If that was my reaction, then imagine those of genuine British tennis fans. I find the sport very entertaining but I mean those with a real interest. Imagine the reactions of players who had tried and failed on behalf of Great Britain. The reaction of all coaches who had worked with Murray throughout the decades of tennis before this victory. The reaction of his current team of coaches, physios, dieticians, fitness staff etc. The reaction of his friends and family. The reaction of the man himself, Mr. Andy Murray.

Not only was this victory the culmination of 77 years of angst since Fred Perry’s triumph, but it was the product of Murray’s progress throughout his career. This had seen an improvement in Murray from his emergence as a teenager with high hopes year on year. His rise in prominence from potential to ability; from heroic to iconic. As an aside, it will be interesting to see if 15 year olds will be wearing buttoned-up Andy Murray polo shirts as they hang around swing parks drinking in 77 years’ time.

The hope of Murray winning Wimbledon had two possible paths. One could have seen the unfancied Murray claiming an against-the-odds upset to snatch the trophy (see golf’s Lawrie, Paul 1999). This would have provided great jubilation for the briefest of spells in history. However, the second path involved Murray rising in prominence year on year, step by step. We saw Murray claim the BBC Young Sports Personality of the Year award in 2004; remarkably reached the third round of Wimbledon in 2005 as a wild card (fatigue costing him a two set lead against David Nalbandian); reached the fourth round of Wimbledon in 2006; became one of only 2 players to beat Roger Federer in 2006… The list goes on.

Eventually all these awards and achievements saw Murray enter Wimbledon 2012 with the usual hope backed up with some realistic expectation. A great tournament with some great matches (Tsonga semi-final in particular) was ended in glorious failure with a 4 set defeat to the impressive Federer in the final. For a man derided for his lack of personality and character, Murray gave us a tear-jerking speech post-defeat that endeared him to the entire nation. We were comforted with an Olympic gold medal, but not satisfied. It fuelled the hunger for the Wimbledon trophy.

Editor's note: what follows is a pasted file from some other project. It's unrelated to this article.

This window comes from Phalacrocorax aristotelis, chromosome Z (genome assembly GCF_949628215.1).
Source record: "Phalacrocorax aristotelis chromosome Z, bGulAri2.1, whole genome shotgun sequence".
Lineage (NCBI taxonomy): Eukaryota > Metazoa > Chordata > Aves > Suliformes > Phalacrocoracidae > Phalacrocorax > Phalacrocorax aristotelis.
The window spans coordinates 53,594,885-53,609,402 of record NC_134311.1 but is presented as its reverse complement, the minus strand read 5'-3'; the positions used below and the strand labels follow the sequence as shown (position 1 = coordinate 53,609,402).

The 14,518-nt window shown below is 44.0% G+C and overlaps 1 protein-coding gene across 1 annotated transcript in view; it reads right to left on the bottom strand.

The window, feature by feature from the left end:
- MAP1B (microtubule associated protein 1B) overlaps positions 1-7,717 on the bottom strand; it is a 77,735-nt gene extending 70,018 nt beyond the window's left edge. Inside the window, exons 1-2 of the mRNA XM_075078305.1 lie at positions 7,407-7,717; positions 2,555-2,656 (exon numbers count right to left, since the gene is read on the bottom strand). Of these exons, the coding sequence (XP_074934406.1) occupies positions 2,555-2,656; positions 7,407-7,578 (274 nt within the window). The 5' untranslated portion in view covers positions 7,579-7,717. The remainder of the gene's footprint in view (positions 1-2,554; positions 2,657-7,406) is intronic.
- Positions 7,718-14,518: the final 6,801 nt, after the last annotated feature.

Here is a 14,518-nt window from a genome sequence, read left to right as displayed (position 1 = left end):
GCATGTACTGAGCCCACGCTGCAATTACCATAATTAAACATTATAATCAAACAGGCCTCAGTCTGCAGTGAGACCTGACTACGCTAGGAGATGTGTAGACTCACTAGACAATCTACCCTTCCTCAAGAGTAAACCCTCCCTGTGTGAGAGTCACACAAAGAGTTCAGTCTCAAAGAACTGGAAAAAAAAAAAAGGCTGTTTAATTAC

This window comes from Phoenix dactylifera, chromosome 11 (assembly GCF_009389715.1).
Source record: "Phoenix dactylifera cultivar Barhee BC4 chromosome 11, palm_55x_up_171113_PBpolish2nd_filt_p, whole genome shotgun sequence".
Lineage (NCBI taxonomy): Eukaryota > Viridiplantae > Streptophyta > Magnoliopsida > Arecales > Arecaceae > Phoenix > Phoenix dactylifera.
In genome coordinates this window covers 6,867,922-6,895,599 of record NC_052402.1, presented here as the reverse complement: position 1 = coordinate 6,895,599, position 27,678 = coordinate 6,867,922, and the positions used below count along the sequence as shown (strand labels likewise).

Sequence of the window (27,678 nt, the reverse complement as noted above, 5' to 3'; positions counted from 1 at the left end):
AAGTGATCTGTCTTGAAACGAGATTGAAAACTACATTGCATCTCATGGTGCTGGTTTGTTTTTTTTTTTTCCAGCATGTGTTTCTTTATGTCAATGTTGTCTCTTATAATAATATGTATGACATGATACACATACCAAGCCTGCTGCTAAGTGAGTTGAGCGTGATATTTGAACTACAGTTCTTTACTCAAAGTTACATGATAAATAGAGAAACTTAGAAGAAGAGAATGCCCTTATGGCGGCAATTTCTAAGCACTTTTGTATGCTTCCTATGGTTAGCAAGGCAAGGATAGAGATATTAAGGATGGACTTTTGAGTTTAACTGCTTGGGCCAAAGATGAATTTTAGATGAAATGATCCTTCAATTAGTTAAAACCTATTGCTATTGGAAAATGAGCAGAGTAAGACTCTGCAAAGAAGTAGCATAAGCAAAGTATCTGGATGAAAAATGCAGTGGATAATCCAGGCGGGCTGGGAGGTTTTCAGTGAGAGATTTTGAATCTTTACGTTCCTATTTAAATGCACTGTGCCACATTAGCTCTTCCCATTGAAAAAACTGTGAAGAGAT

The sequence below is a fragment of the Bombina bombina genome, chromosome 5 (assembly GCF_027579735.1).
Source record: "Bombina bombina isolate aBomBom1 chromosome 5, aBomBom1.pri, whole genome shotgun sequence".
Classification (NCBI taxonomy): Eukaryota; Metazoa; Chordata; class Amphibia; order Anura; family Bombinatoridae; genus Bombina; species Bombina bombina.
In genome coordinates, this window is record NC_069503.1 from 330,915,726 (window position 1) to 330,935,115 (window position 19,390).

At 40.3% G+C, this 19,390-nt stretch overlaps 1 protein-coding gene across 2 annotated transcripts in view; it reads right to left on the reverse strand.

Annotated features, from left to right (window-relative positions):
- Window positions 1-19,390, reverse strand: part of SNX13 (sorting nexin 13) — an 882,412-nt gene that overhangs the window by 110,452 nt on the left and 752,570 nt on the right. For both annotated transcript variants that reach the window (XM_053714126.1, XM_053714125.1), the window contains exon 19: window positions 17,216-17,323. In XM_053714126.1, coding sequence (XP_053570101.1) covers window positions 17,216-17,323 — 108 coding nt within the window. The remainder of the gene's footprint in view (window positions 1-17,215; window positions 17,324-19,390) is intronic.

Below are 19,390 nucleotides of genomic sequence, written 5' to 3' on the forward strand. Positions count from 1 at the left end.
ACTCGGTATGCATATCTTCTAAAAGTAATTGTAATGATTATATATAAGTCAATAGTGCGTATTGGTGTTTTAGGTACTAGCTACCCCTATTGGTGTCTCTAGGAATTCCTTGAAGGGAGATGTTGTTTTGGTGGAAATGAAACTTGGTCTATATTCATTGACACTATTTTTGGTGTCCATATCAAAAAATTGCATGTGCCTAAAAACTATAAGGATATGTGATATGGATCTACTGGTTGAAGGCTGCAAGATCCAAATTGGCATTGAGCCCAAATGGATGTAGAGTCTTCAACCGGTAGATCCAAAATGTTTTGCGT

The summer of 2013 and the question of whether Murray could go one step further. Retention of his Brisbane International prize and a runners up spot at the Australian Open (losing to Djokovic in the final) was an encouraging start to the year. Losing the first two sets in the quarter final to Fernando Verdasco seemed to suggest a bitterly disappointing run this year. However, true to the dramatic form of his tournament he turned it around to move to the semi-final and ultimately the final.

This set up a third straight open final against Novak Djokovic. The Serb was playing at the top of his game, at times resembling playing tennis versus a brick wall. Completely unbefitting with British performance in other sports, when the pressure was on, Murray dominated and destroyed Djokovic in straight sets.

I have always been one to immerse myself in the crowd reaction regardless of whether I’m there or not. For me, the noise and joy which follow the most incredible moments in sport make sport what it is. The roar of joy, relief, pride and glory is one that will see me through the next 77 years of despair comfortably.

 

Stuart Fenwick (@StuFenwick7)

Motivational Speaker at Tree of Knowledge (@tree_of)